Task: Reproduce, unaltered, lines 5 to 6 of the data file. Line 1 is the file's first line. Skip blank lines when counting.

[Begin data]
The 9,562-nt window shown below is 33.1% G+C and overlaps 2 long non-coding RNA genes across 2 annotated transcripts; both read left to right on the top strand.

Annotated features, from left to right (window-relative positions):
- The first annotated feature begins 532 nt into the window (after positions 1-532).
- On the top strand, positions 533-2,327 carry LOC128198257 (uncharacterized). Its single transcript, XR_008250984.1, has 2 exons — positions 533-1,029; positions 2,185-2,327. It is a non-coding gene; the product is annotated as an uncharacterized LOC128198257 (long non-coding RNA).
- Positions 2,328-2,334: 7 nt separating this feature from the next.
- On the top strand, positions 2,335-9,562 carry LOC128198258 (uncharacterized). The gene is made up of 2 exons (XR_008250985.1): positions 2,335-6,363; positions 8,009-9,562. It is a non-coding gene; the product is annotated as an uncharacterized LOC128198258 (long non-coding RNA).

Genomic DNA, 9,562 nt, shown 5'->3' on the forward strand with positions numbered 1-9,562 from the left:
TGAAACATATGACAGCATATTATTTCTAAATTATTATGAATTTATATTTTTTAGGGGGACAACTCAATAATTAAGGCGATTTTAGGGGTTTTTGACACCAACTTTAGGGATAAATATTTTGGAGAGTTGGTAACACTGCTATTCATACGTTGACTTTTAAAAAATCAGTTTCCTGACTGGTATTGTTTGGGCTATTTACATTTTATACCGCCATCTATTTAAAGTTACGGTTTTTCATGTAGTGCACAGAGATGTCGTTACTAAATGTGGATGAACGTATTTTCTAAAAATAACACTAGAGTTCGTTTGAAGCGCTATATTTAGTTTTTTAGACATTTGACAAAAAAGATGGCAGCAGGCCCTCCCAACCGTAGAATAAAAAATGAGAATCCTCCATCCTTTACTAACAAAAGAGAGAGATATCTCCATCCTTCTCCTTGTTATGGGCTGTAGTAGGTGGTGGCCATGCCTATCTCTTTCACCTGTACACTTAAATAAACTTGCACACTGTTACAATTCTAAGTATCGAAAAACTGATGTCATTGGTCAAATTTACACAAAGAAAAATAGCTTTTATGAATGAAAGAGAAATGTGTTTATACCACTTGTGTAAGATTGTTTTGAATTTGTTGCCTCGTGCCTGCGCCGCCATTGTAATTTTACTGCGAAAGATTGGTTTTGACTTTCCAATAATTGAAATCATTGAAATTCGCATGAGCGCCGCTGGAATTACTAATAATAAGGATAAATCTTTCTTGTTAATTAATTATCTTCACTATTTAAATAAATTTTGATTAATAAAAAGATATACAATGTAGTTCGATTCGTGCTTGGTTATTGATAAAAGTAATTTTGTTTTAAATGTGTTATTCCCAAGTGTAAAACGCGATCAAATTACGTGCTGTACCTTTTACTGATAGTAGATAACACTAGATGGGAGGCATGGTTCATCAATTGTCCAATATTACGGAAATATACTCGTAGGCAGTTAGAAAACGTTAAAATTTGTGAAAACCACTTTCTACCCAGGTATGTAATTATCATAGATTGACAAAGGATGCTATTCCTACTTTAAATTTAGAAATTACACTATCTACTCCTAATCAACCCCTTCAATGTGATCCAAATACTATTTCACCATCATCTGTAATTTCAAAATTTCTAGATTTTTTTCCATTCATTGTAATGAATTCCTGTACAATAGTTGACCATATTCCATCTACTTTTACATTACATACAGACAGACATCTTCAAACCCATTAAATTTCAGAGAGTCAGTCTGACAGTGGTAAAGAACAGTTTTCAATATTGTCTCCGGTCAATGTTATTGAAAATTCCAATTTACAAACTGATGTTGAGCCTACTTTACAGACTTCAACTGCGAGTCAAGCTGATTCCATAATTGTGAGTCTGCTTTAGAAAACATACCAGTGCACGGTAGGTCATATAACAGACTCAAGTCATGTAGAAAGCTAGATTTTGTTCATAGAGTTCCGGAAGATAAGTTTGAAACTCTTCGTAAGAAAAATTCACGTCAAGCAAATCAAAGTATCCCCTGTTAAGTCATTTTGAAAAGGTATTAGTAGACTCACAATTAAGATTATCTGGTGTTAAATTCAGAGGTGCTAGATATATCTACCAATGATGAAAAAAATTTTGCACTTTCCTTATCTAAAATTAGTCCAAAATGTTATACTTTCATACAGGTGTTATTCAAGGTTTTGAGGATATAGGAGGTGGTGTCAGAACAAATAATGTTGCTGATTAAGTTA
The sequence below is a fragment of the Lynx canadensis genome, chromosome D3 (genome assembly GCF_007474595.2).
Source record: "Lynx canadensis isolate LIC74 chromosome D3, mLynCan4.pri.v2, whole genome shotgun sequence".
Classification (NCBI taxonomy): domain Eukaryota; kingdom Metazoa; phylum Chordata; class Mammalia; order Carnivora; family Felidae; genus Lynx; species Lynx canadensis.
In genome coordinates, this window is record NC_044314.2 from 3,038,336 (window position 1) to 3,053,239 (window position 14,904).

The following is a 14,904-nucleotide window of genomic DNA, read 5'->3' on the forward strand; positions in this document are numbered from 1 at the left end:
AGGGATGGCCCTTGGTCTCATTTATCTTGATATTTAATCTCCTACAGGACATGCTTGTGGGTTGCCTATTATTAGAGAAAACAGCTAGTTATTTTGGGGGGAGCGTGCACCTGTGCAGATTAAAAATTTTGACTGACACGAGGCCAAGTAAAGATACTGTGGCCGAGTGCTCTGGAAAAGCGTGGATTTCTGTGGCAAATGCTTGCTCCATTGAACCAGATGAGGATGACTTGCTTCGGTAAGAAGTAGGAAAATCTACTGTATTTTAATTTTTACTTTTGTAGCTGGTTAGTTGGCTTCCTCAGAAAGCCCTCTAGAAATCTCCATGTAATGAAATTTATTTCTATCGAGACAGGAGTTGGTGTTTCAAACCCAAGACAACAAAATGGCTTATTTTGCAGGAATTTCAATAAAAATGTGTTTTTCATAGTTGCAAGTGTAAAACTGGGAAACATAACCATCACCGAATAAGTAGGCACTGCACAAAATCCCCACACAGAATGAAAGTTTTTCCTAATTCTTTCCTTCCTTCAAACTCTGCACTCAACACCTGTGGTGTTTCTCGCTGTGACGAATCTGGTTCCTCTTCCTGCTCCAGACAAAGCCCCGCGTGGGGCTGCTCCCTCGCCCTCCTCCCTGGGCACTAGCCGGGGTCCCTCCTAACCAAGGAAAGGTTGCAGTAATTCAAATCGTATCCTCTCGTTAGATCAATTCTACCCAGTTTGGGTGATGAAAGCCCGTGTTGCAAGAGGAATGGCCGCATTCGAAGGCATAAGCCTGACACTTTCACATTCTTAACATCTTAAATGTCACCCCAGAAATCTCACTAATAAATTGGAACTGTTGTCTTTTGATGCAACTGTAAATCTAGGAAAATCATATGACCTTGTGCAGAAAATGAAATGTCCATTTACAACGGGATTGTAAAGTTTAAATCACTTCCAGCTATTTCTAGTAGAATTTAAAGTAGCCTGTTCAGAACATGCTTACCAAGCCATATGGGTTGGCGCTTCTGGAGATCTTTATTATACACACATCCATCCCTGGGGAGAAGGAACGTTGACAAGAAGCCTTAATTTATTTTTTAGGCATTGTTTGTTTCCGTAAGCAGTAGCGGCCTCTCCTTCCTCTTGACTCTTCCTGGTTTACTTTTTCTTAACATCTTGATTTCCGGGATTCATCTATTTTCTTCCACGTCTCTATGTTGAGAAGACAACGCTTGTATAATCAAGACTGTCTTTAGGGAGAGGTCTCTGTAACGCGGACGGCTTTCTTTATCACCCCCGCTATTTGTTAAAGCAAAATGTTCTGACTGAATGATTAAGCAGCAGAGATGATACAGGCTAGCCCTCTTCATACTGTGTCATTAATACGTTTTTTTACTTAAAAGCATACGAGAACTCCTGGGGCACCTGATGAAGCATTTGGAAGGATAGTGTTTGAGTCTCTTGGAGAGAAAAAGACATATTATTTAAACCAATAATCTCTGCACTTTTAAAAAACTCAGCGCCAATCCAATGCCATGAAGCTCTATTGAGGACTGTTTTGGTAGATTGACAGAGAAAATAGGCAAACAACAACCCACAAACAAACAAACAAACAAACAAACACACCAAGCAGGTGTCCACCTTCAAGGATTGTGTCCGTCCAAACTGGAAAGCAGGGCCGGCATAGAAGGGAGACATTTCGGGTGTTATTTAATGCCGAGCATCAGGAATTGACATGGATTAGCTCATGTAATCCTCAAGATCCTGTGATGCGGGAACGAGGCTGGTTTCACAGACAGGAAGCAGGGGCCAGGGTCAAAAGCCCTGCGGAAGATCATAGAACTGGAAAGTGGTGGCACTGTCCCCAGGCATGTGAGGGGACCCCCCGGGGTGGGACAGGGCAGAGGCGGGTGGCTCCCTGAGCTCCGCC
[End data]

- Positions 2,328-2,334: 7 nt separating this feature from the next.
- On the top strand, positions 2,335-9,562 carry LOC128198258 (uncharacterized). The gene is made up of 2 exons (XR_008250985.1): positions 2,335-6,363; positions 8,009-9,562. It is a non-coding gene; the product is annotated as an uncharacterized LOC128198258 (long non-coding RNA).